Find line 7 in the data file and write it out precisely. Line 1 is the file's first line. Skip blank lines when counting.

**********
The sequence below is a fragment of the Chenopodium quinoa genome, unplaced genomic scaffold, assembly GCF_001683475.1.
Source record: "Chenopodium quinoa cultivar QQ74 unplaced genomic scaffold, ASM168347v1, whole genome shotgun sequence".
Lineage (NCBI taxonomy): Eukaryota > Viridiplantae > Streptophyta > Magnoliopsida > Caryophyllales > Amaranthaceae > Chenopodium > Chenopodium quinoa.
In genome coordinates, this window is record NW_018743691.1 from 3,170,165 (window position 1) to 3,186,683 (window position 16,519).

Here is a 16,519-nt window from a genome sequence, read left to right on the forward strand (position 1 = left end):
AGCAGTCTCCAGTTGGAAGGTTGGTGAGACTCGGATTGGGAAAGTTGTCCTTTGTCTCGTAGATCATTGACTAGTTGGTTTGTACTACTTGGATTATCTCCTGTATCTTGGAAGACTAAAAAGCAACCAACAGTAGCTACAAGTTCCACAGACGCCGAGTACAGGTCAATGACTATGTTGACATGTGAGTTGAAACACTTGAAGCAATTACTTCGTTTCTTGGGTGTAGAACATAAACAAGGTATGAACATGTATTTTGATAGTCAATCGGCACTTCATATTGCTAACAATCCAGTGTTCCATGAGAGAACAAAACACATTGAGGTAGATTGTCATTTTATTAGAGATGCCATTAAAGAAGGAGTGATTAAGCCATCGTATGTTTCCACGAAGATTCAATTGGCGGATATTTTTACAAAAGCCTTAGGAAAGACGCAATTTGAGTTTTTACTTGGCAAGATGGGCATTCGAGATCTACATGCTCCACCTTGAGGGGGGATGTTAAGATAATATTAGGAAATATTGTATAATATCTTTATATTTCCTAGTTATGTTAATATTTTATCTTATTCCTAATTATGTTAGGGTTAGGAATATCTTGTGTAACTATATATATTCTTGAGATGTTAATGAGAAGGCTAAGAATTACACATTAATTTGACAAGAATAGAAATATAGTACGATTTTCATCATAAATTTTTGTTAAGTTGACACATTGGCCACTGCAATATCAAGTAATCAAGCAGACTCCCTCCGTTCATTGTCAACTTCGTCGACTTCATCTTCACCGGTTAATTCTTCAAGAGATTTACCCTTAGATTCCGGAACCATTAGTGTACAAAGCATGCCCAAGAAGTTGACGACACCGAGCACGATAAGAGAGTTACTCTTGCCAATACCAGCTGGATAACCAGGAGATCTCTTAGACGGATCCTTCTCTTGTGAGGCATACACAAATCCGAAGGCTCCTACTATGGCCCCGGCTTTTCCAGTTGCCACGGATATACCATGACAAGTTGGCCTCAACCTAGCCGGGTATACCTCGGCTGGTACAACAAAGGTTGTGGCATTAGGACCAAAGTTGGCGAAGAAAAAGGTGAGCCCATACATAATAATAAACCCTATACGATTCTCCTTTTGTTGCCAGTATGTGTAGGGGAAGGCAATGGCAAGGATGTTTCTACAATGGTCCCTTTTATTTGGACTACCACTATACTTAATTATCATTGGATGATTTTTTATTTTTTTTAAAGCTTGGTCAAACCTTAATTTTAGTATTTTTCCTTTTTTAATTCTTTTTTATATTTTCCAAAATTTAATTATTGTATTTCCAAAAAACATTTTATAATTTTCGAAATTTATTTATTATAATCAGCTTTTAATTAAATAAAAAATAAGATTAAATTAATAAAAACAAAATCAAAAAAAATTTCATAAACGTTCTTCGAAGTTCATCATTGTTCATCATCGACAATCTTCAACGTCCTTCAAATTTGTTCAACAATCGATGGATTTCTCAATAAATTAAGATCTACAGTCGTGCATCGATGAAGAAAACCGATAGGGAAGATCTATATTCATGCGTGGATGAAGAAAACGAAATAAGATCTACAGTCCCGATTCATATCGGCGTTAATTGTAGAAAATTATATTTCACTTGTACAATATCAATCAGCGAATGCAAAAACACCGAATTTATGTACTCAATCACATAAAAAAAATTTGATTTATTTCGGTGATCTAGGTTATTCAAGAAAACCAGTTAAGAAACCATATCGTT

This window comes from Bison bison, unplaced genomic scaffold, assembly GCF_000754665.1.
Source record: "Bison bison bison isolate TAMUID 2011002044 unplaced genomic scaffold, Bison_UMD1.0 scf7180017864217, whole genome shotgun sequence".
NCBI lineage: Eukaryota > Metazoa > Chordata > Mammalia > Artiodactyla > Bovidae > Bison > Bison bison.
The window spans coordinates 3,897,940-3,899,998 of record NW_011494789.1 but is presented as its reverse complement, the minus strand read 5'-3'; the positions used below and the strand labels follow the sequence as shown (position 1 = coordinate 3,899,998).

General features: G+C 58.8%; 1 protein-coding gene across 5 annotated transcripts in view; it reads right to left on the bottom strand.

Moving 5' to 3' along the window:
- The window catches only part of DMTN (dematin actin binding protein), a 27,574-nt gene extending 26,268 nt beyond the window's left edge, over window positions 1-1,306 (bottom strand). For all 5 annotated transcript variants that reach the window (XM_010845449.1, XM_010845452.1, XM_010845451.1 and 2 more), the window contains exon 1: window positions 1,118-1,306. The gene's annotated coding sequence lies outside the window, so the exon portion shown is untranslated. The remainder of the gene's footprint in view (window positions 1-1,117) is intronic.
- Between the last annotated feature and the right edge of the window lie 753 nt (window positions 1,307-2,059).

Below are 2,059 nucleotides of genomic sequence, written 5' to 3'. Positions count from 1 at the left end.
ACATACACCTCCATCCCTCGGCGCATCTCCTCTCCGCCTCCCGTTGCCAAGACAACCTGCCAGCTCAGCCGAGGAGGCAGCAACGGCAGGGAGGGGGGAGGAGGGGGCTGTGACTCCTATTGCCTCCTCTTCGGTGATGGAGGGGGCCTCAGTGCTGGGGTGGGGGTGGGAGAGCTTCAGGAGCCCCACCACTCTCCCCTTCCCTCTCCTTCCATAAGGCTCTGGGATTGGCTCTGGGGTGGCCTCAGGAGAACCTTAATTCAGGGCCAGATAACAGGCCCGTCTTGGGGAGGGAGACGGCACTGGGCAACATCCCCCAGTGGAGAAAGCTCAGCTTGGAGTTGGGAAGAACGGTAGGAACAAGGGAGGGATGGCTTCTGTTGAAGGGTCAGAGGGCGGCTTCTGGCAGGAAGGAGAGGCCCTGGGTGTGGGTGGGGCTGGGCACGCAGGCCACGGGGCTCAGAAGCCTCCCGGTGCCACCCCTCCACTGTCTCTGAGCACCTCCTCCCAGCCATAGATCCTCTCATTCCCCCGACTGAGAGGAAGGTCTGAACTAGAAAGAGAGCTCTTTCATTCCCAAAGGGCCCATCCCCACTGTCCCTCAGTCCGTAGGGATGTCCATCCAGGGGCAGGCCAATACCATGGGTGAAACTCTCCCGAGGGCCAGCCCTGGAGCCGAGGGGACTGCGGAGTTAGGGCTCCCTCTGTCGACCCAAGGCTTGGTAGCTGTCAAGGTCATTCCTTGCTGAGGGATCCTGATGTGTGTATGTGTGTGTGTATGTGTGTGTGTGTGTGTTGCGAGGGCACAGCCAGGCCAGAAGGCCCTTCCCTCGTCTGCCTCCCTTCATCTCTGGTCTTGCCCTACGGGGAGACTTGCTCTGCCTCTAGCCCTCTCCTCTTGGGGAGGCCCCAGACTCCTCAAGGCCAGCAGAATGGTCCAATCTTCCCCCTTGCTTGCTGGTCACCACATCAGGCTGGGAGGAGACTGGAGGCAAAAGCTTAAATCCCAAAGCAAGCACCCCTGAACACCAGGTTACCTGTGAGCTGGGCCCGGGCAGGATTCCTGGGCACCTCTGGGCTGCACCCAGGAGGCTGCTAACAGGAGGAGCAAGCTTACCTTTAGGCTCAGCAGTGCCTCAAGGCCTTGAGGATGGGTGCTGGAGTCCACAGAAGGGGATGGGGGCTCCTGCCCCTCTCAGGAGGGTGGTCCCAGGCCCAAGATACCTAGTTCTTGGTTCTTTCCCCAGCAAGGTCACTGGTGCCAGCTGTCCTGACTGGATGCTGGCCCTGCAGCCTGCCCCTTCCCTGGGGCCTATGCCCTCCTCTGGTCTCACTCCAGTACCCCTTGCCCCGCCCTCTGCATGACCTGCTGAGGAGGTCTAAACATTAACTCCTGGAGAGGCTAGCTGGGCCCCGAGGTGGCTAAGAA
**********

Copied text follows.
This window comes from Bison bison, unplaced genomic scaffold, assembly GCF_000754665.1.